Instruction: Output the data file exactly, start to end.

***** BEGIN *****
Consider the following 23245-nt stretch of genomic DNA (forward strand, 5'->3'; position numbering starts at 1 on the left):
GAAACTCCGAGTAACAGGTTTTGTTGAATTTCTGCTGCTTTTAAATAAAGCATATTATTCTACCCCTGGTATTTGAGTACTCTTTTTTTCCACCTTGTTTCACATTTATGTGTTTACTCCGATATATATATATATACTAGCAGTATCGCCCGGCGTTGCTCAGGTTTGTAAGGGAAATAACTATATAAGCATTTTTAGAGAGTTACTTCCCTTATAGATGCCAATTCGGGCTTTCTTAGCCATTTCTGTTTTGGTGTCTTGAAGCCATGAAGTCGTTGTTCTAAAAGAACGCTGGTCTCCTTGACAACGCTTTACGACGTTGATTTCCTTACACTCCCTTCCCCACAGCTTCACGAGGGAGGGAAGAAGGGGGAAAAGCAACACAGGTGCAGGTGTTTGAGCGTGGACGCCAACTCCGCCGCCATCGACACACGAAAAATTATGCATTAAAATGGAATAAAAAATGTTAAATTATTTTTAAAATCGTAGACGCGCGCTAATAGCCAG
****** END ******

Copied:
Consider the following 23245-nt stretch of genomic DNA (forward strand, 5'->3'; position numbering starts at 1 on the left):
GAAACTCCGAGTAACAGGTTTTGTTGAATTTCTGCTGCTTTTAAATAAAGCATATTATTCTACCCCTGGTATTTGAGTACTCTTTTTTTCCACCTTGTTTCACATTTATGTGTTTACTCCGATATATATATATATACTAGCAGTATCGCCCGGCGTTGCTCAGGTTTGTAAGGGAAATAACTATATAAGCATTTTTAGAGAGTTACTTCCCTTATAGATGCCAATTCGGGCTTTCTTAGCCATTTCTGTTTTGGTGTCTTGAAGCCATGAAGTCGTTGTTCTAAAAGAACGCTGGTCTCCTTGACAACGCTTTACGACGTTGATTTCCTTACACTCCCTTCCCCACAGCTTCACGAGGGAGGGAAGAAGGGGGAAAAGCAACACAGGTGCAGGTGTTTGAGCGTGGACGCCAACTCCGCCGCCATCGACACACGAAAAATTATGCATTAAAATGGAATAAAAAATGTTAAATTATTTTTAAAATCGTAGACGCGCGCTAATAGCCAG